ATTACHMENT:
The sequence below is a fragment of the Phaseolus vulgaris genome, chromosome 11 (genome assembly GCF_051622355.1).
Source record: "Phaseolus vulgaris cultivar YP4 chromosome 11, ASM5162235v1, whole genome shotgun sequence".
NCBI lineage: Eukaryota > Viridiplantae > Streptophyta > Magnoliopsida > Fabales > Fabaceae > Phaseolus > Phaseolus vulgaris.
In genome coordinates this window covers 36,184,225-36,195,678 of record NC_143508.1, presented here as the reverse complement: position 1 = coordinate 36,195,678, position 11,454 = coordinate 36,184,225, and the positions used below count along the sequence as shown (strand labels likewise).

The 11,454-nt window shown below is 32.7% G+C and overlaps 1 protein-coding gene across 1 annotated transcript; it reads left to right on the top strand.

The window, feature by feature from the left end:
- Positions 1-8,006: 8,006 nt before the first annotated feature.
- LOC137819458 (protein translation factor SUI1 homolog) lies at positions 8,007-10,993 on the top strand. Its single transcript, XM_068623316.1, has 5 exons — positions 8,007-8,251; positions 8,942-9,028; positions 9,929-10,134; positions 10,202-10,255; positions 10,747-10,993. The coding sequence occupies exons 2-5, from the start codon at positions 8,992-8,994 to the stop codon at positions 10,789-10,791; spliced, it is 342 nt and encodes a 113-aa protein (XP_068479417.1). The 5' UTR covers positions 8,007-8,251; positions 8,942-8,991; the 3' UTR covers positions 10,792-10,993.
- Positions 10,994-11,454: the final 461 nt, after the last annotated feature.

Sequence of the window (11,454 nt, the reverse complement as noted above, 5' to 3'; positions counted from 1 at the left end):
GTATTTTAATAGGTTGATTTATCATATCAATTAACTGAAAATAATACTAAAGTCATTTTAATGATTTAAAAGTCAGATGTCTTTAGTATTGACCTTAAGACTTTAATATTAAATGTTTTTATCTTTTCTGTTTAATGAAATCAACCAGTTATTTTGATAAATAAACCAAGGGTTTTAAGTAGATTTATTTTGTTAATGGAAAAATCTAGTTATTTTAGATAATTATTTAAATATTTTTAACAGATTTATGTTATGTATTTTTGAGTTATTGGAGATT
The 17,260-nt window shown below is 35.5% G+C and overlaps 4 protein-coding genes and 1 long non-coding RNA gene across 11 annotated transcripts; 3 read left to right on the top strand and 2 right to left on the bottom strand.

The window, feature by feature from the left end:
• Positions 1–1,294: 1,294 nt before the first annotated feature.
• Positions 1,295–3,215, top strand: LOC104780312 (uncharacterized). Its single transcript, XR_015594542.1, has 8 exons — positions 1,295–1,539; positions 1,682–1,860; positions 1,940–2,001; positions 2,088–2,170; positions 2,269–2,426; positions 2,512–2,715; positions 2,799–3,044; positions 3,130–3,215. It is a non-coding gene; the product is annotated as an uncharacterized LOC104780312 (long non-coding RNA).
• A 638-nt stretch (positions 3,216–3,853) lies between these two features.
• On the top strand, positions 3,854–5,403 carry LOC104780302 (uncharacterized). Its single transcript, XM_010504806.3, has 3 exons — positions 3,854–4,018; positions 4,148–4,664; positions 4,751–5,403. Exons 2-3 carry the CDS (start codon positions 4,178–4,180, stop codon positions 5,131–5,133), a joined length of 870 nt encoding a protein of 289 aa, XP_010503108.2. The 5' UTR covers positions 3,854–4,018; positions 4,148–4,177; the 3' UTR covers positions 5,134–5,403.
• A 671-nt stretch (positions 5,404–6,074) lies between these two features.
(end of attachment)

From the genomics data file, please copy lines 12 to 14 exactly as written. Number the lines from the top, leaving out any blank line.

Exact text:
The 17,260-nt window shown below is 35.5% G+C and overlaps 4 protein-coding genes and 1 long non-coding RNA gene across 11 annotated transcripts; 3 read left to right on the top strand and 2 right to left on the bottom strand.

The window, feature by feature from the left end:
• Positions 1–1,294: 1,294 nt before the first annotated feature.